Do you think the share price will keep trending downwards even in a stock market bull run?

Here are my findings/ thoughts:

  • obviously their customers asset value is declining due to the stock market crash
  • they have had more outflows than inflows to their funds over the last quarter or so
  • their share price is more or less at an all time low and have been trending downwards since 2018/19
    I can see that their net profit has been fluctuating a little since 2018 but can’t quite workout why this is the case, any ideas?

If only that was ISA friendly

I have £JUP in my portfolio, although very small ATM - like you I was unsure so just testing the water.

I have it through my ISA and all seems well…?

Is it not?

Think jupiters next dividend ex date is on the 11th of this month. Lloyds is today and i3 energy is the 18th i believe. Might be worth moving assests around this month fkr 3 payouts

Yes correct, payment date then 31 August from what I can see, 7.9p per share if that doesn’t change.

In answer to your question, yes I do have it in my portfolio and not sure whether to regret it or not. Obviously I hope it will bounce back but at current count I’m down £142, hopefully cushioned by dividends if they come through. I bought when the dividend yield was about 9%, I wouldn’t necessarily have bought at 13.5% as a high dividend yield can be a warning sign. They still seem to have enough net assets not to worry yet but I’ll keep monitoring, will hold the shares I’ve got but not buy more.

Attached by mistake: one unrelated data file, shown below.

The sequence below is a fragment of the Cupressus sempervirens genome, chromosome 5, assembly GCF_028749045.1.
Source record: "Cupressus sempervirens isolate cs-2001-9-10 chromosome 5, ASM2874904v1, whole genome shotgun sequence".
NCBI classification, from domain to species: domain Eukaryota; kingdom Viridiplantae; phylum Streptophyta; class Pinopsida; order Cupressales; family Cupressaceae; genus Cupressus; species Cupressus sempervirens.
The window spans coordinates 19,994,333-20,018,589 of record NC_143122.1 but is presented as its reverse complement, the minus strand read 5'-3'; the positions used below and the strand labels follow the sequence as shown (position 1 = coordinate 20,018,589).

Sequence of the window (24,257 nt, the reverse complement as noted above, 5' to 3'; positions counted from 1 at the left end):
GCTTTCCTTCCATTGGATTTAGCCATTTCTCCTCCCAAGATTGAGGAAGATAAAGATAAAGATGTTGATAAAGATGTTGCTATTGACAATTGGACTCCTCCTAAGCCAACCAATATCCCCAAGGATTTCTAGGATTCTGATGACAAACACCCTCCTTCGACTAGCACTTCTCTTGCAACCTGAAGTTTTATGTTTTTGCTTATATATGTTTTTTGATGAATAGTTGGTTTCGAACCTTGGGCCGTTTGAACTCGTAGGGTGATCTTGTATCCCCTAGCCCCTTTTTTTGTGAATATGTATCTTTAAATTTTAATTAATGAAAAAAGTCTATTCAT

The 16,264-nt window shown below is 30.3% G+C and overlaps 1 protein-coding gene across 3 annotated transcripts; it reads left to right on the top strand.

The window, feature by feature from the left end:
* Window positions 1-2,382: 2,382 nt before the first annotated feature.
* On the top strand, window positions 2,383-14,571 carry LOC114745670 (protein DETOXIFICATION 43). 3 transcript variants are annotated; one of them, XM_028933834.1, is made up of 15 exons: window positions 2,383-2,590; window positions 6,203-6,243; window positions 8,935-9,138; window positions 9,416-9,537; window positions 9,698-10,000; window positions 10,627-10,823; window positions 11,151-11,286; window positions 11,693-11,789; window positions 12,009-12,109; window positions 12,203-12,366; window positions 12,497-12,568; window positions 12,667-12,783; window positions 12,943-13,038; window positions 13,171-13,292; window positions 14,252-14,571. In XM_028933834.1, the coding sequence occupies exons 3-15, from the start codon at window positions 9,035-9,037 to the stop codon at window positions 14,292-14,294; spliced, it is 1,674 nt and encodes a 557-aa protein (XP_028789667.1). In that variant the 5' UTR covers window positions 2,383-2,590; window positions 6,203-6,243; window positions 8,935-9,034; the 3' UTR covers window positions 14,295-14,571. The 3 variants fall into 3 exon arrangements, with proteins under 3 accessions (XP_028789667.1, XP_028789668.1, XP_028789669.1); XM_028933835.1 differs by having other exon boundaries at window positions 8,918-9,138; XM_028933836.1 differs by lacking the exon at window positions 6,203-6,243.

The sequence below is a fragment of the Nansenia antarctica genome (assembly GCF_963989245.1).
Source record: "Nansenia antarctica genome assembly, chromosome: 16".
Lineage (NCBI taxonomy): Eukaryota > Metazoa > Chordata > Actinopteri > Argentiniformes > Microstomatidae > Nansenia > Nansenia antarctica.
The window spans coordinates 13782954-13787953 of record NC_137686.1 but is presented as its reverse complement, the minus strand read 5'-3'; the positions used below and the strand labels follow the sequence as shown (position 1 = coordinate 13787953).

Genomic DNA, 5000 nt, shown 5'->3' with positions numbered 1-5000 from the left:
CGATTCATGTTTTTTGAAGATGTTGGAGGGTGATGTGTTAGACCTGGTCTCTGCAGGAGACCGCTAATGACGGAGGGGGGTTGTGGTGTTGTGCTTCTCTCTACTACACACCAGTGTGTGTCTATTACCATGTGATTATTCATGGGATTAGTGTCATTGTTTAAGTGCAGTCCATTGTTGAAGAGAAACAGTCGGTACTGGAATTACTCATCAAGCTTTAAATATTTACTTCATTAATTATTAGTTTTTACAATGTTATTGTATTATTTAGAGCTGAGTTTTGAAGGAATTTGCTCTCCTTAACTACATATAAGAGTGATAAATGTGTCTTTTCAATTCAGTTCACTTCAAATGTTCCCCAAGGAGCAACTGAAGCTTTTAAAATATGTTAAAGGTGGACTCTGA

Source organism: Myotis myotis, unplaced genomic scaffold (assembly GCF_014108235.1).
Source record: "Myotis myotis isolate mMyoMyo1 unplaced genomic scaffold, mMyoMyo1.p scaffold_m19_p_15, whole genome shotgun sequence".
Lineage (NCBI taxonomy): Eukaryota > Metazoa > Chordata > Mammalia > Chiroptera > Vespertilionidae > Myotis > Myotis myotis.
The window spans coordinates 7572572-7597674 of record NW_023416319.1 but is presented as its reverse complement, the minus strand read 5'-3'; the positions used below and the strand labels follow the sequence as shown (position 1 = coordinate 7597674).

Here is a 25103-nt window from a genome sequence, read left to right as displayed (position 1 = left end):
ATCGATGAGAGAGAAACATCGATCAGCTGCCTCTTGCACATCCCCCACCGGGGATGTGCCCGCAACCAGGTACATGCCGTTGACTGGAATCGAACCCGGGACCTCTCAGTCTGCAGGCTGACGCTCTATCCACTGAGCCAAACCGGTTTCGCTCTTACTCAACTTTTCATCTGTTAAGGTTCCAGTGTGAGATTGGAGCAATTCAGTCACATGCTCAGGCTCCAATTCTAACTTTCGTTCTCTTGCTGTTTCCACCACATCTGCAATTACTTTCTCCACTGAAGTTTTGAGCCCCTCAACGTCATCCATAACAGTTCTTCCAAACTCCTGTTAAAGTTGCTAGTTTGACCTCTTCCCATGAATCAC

By contrast, Phoenix Group with a similar profile has almost always been positive in my portfolio, currently up £28, took the opportunity to buy more shares during the last brief dip. It has a dividend of 7.8% currently so not a bad shout either.

One of the interesting, useful and delightful things about this forum is that after reading comments like yours @1anrs I become more aware of mentions in articles of companies that I previously didn’t have much of an interest in. A bit like when I learnt to drive. It was wow “all these road signs exist” :grinning:

My attention was caught by this article from a few days ago:

Michael Werner at UBS expects the FTSE 250 asset manager to slash its dividend to 10p for the 2022 financial year, arguing that the company will adjust its dividend ambitions “or risk running afoul of its regulatory capital requirements”

So yes, you are 100% correct: there is the danger that the share dividend drops heavily too.

The other point the analyst makes is that the fund manager has suffered years of negative outflows, and it will take quite some time to make that up.

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Thanks very much bitflip, I learned that warning sign by watching a mini-docu about the collapse of Carrillion :smiley:

Thankfully I’ve learned that lesson early on though, that tidbit especially resonated with me after my disastrous (but thankfully relatively small) investment in Evraz!